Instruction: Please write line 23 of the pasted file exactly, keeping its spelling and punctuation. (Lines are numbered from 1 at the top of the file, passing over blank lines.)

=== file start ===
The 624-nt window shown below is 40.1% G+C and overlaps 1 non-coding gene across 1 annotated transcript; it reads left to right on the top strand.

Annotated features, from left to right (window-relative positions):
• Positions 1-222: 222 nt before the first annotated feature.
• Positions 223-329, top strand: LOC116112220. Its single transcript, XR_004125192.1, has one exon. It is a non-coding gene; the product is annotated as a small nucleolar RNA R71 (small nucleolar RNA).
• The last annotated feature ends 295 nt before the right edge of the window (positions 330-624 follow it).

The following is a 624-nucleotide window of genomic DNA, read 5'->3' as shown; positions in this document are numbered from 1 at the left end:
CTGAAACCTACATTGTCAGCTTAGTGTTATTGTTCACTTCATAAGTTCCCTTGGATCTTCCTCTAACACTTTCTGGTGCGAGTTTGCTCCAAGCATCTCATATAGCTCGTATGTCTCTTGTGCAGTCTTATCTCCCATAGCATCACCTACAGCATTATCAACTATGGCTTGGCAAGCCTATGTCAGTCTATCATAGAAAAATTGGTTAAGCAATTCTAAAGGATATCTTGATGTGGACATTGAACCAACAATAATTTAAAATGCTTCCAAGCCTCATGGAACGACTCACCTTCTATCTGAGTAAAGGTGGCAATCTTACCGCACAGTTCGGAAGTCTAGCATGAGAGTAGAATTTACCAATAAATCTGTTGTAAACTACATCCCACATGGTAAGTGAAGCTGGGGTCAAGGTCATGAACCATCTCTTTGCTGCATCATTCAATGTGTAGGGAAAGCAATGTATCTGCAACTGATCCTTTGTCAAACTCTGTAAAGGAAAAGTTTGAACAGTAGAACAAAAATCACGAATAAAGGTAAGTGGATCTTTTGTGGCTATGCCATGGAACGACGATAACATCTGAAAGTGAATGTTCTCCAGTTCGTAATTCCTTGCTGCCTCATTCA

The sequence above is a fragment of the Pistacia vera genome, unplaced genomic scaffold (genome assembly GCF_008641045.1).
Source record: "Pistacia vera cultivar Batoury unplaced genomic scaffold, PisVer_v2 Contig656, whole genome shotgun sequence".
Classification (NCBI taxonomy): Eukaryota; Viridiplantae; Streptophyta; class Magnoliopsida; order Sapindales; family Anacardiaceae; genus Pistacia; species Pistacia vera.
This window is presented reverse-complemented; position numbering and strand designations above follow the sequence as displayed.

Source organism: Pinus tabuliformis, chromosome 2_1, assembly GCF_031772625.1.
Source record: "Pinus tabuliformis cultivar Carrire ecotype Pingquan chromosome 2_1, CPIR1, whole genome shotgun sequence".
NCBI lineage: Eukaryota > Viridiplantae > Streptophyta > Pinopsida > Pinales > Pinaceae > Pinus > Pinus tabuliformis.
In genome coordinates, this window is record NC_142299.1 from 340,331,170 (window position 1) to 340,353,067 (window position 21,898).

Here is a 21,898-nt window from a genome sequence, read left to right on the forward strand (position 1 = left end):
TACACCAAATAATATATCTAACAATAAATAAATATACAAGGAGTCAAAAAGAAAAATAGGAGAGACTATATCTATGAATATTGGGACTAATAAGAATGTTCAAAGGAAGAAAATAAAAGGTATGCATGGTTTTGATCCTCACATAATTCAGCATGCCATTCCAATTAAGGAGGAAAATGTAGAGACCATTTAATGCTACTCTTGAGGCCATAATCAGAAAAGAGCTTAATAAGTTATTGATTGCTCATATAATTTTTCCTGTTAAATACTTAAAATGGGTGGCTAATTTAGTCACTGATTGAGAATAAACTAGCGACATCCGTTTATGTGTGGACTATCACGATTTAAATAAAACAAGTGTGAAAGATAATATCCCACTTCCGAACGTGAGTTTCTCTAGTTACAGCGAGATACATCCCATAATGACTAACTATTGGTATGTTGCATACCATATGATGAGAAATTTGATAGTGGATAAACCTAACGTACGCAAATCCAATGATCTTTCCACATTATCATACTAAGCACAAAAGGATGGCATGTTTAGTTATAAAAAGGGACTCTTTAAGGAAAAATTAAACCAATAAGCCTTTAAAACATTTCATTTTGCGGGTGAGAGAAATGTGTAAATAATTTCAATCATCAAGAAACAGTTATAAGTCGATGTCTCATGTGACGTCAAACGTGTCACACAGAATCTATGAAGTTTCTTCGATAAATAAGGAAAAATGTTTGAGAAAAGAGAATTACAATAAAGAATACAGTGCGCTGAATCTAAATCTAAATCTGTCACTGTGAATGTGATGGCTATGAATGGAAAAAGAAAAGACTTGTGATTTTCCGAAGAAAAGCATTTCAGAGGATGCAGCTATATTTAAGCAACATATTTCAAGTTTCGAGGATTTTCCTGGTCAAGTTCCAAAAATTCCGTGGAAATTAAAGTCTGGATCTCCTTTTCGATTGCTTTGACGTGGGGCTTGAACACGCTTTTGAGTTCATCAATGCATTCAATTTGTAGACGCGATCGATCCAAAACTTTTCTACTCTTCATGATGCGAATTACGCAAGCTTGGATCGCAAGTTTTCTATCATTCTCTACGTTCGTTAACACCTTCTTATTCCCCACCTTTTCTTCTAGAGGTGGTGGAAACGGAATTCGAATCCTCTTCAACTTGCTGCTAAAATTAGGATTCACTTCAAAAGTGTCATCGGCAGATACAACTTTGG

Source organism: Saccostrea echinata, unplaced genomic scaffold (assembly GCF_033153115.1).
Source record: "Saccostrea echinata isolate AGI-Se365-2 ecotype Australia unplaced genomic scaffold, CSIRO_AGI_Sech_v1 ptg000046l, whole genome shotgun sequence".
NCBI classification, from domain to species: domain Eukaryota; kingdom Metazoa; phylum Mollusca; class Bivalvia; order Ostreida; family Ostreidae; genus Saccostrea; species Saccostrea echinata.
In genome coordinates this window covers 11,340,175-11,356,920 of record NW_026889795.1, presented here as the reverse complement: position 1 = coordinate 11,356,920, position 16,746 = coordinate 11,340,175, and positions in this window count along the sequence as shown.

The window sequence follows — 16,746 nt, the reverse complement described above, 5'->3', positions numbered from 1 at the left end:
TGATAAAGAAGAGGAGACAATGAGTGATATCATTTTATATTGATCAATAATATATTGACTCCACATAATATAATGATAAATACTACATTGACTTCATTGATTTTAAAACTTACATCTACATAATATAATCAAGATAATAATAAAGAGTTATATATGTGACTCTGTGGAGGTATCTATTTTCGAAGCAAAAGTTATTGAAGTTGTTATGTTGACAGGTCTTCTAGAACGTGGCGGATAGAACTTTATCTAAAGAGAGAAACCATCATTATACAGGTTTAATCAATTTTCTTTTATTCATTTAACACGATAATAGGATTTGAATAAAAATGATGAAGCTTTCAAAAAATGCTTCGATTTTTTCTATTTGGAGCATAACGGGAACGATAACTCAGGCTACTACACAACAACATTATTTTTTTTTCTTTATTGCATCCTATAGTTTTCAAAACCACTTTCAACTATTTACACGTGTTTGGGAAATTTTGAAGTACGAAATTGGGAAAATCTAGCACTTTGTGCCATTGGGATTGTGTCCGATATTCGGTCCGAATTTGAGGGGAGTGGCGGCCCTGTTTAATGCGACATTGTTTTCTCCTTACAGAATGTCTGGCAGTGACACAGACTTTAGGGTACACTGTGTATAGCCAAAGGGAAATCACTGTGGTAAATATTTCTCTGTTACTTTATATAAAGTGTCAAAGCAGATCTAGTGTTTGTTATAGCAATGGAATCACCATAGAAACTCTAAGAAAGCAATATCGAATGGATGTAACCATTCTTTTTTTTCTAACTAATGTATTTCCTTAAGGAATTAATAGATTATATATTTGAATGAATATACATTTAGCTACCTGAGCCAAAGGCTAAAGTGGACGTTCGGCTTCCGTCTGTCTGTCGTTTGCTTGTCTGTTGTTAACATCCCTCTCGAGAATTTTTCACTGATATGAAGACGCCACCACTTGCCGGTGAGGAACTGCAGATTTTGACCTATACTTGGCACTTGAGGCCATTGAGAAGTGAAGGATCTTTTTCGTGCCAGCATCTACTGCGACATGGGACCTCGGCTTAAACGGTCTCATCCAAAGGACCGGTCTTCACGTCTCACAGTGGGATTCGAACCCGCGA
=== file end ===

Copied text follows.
TGATAAAGAAGAGGAGACAATGAGTGATATCATTTTATATTGATCAATAATATATTGACTCCACATAATATAATGATAAATACTACATTGACTTCATTGATTTTAAAACTTACATCTACATAATATAATCAAGATAATAATAAAGAGTTATATATGTGACTCTGTGGAGGTATCTATTTTCGAAGCAAAAGTTATTGAAGTTGTTATGTTGACAGGTCTTCTAGAACGTGGCGGATAGAACTTTATCTAAAGAGAGAAACCATCATTATACAGGTTTAATCAATTTTCTTTTATTCATTTAACACGATAATAGGATTTGAATAAAAATGATGAAGCTTTCAAAAAATGCTTCGATTTTTTCTATTTGGAGCATAACGGGAACGATAACTCAGGCTACTACACAACAACATTATTTTTTTTTCTTTATTGCATCCTATAGTTTTCAAAACCACTTTCAACTATTTACACGTGTTTGGGAAATTTTGAAGTACGAAATTGGGAAAATCTAGCACTTTGTGCCATTGGGATTGTGTCCGATATTCGGTCCGAATTTGAGGGGAGTGGCGGCCCTGTTTAATGCGACATTGTTTTCTCCTTACAGAATGTCTGGCAGTGACACAGACTTTAGGGTACACTGTGTATAGCCAAAGGGAAATCACTGTGGTAAATATTTCTCTGTTACTTTATATAAAGTGTCAAAGCAGATCTAGTGTTTGTTATAGCAATGGAATCACCATAGAAACTCTAAGAAAGCAATATCGAATGGATGTAACCATTCTTTTTTTTCTAACTAATGTATTTCCTTAAGGAATTAATAGATTATATATTTGAATGAATATACATTTAGCTACCTGAGCCAAAGGCTAAAGTGGACGTTCGGCTTCCGTCTGTCTGTCGTTTGCTTGTCTGTTGTTAACATCCCTCTCGAGAATTTTTCACTGATATGAAGACGCCACCACTTGCCGGTGAGGAACTGCAGATTTTGACCTATACTTGGCACTTGAGGCCATTGAGAAGTGAAGGATCTTTTTCGTGCCAGCATCTACTGCGACATGGGACCTCGGCTTAAACGGTCTCATCCAAAGGACCGGTCTTCACGTCTCACAGTGGGATTCGAACCCGCGA